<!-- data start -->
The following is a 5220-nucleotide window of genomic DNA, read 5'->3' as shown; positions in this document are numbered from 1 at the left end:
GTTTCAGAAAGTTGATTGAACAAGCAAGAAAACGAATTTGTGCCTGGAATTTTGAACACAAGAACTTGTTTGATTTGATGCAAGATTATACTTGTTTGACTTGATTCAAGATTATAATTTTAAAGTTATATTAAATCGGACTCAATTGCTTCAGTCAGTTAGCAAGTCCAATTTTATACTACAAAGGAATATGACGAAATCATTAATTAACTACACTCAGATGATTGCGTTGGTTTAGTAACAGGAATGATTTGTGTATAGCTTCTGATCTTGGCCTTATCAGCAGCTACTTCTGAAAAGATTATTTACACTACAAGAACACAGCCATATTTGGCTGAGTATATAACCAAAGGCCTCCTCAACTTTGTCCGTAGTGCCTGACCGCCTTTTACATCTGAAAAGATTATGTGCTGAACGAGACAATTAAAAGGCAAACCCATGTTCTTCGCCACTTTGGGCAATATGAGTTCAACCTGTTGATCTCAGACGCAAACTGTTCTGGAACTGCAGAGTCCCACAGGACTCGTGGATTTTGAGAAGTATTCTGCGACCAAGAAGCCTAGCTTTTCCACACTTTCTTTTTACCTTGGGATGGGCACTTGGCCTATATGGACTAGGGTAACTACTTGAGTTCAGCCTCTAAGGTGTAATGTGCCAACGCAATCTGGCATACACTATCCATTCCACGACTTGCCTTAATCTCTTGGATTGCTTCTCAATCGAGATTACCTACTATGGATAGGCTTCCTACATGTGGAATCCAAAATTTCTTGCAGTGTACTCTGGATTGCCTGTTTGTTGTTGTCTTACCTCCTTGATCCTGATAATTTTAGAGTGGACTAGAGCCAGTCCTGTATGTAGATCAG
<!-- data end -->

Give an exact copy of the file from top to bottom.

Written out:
The following is a 5220-nucleotide window of genomic DNA, read 5'->3' as shown; positions in this document are numbered from 1 at the left end:
GTTTCAGAAAGTTGATTGAACAAGCAAGAAAACGAATTTGTGCCTGGAATTTTGAACACAAGAACTTGTTTGATTTGATGCAAGATTATACTTGTTTGACTTGATTCAAGATTATAATTTTAAAGTTATATTAAATCGGACTCAATTGCTTCAGTCAGTTAGCAAGTCCAATTTTATACTACAAAGGAATATGACGAAATCATTAATTAACTACACTCAGATGATTGCGTTGGTTTAGTAACAGGAATGATTTGTGTATAGCTTCTGATCTTGGCCTTATCAGCAGCTACTTCTGAAAAGATTATTTACACTACAAGAACACAGCCATATTTGGCTGAGTATATAACCAAAGGCCTCCTCAACTTTGTCCGTAGTGCCTGACCGCCTTTTACATCTGAAAAGATTATGTGCTGAACGAGACAATTAAAAGGCAAACCCATGTTCTTCGCCACTTTGGGCAATATGAGTTCAACCTGTTGATCTCAGACGCAAACTGTTCTGGAACTGCAGAGTCCCACAGGACTCGTGGATTTTGAGAAGTATTCTGCGACCAAGAAGCCTAGCTTTTCCACACTTTCTTTTTACCTTGGGATGGGCACTTGGCCTATATGGACTAGGGTAACTACTTGAGTTCAGCCTCTAAGGTGTAATGTGCCAACGCAATCTGGCATACACTATCCATTCCACGACTTGCCTTAATCTCTTGGATTGCTTCTCAATCGAGATTACCTACTATGGATAGGCTTCCTACATGTGGAATCCAAAATTTCTTGCAGTGTACTCTGGATTGCCTGTTTGTTGTTGTCTTACCTCCTTGATCCTGATAATTTTAGAGTGGACTAGAGCCAGTCCTGTATGTAGATCAG